Since that turbulent summer, baseball has forged ahead, never looking back: adding divisional play, a designated hitter, free agency, new teams, and even wild cards. Although the National Pastime is prosperous and healthy, our fascination with the Boys of Summer from an earlier age has never waned. Diamond Mind is excited to re-issue this historical season, complete with all the features that have made it a leader in baseball simulations. Order yours today, and replay the year in which Major League Baseball bid adieu to the old era and stepped boldly into the future.
- Jim Wheeler
All-Time Elo Teams Collection available now!
The All-Time Elo Teams Collection is not a new season, nor does it contain any teams not already available from Diamond Mind Baseball. Instead, it takes 64 of the best teams of all-time, based upon the Elo Rating System, and puts them in one place, making them available to you for any project that you wish.
The Elo Rating System is a method for calculating the relative skill levels of players in competitor-versus-competitor games such as chess. The FiveThirtyEight website applied this system to baseball, rating the teams from every season in modern history. This database contains the top 64 of these teams, with the following adjustments:
- Teams from the war-time years, 1942-45, have been excluded.
- Teams from a given franchise must be separated by at least three years. For example, with the 1939 Yankees included, the 1937, 1938, 1940, and 1941 Yankees are excluded.
The All-Time Elo Teams Collection is compatible with Diamond Mind Baseball - Version 11 and at the low price of $14.95 is a great value for 64 of the best teams in baseball history.
Owners of this collection are invited to participate in the All-Time Elo Co-op Tournament. Visit the Fans of Diamond Mind Baseball community forum to view the official rules and regulations and check out the tournament brackets.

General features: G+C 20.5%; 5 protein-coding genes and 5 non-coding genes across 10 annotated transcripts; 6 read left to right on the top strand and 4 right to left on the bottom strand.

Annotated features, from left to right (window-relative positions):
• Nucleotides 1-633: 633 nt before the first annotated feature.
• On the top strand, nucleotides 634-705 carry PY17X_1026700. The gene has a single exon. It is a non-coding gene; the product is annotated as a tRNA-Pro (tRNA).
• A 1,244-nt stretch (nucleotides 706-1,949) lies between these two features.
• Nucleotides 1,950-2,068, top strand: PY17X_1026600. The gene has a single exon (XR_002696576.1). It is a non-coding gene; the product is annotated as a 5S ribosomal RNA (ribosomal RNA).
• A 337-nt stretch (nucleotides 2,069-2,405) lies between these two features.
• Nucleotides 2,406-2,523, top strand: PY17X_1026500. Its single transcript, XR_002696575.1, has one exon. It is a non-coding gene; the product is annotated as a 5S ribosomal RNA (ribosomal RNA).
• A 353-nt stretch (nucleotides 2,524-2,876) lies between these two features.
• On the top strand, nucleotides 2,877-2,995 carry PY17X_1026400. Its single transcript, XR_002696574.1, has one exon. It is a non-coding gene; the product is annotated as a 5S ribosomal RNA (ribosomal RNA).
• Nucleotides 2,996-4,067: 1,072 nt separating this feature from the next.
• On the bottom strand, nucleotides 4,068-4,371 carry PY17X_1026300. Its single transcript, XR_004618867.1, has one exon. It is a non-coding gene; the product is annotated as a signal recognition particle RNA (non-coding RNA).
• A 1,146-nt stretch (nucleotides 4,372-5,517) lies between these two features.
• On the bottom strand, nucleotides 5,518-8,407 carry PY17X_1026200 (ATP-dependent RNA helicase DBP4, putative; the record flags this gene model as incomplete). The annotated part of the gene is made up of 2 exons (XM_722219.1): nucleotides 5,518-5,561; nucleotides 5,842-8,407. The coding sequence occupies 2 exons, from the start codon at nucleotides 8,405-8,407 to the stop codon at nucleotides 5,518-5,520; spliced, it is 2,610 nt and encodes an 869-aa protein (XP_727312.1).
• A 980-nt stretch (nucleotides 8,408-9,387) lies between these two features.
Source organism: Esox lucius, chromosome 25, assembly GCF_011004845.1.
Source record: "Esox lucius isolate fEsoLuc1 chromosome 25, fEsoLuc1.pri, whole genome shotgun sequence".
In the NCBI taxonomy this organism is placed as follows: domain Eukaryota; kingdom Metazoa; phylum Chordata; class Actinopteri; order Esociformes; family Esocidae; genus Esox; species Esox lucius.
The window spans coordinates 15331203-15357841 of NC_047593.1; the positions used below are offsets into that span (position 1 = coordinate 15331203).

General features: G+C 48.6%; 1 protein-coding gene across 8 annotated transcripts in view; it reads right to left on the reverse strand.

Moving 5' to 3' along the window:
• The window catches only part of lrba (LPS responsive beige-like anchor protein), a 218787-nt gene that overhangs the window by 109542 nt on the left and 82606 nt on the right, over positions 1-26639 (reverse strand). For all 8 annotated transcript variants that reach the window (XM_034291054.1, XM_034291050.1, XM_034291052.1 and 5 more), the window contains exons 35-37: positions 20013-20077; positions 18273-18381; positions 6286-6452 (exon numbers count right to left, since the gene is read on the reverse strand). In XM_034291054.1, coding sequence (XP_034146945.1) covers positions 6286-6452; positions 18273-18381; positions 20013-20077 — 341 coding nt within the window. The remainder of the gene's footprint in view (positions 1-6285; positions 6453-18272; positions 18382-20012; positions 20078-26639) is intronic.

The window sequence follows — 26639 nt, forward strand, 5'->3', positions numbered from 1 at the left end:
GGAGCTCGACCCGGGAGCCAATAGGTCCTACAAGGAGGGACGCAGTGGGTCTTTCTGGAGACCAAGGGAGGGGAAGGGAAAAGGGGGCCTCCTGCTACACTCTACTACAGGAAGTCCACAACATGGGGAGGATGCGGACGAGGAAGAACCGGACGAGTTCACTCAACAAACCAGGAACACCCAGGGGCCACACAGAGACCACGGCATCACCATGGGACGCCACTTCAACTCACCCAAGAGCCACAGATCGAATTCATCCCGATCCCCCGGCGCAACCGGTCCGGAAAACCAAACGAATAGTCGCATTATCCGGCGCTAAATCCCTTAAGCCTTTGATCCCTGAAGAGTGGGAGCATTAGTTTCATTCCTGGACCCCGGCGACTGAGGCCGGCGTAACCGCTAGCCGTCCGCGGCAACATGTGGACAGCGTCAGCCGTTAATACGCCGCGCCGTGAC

DMB Customer Forums
There are two (2) DMB Customer forums available for all DMB users. These forums are a source of indispensable information about the DMB game, troubleshooting tips, DMB reference materials and an overall great place to stay in touch with other DMB customers.
Either forum can be reached at:
The DMB On-lIne game forum is at:
ZIPS 2016 Projection Database-Mid Season Edition
The 2016 ZIPS Mid-Season Projection Database is now available. If you have previously purchased this product, you should be receiving an e-mail with a download link to download and install the software. The download link allows five (5) downloads of the database. Make sure to back up your software in the event that you might need to re-install it sometime in the future.
The rosters are as of beginning of play on Friday July 29, 2016.
If you do not receive the e-mail with the download link (filename is proj2016b_v11.alt) , please let me know at email@example.com
Saving/Viewing an Exhibition Game Boxscore
When you save a boxscore, scoresheet, and/or the game log from an exhibition game, the files are saved in the folder location that contains the active database. For example, if you were playing a game with the the 2015 season database (typically named "sd2015_v110"), would look for your saved boxscore file in the folder location "C:\dmb10\sd2015_v11".
DMB automatically provides the file name "exhib.box", however, if you entered a different name when you saved the file, that is the file name you will need to look for.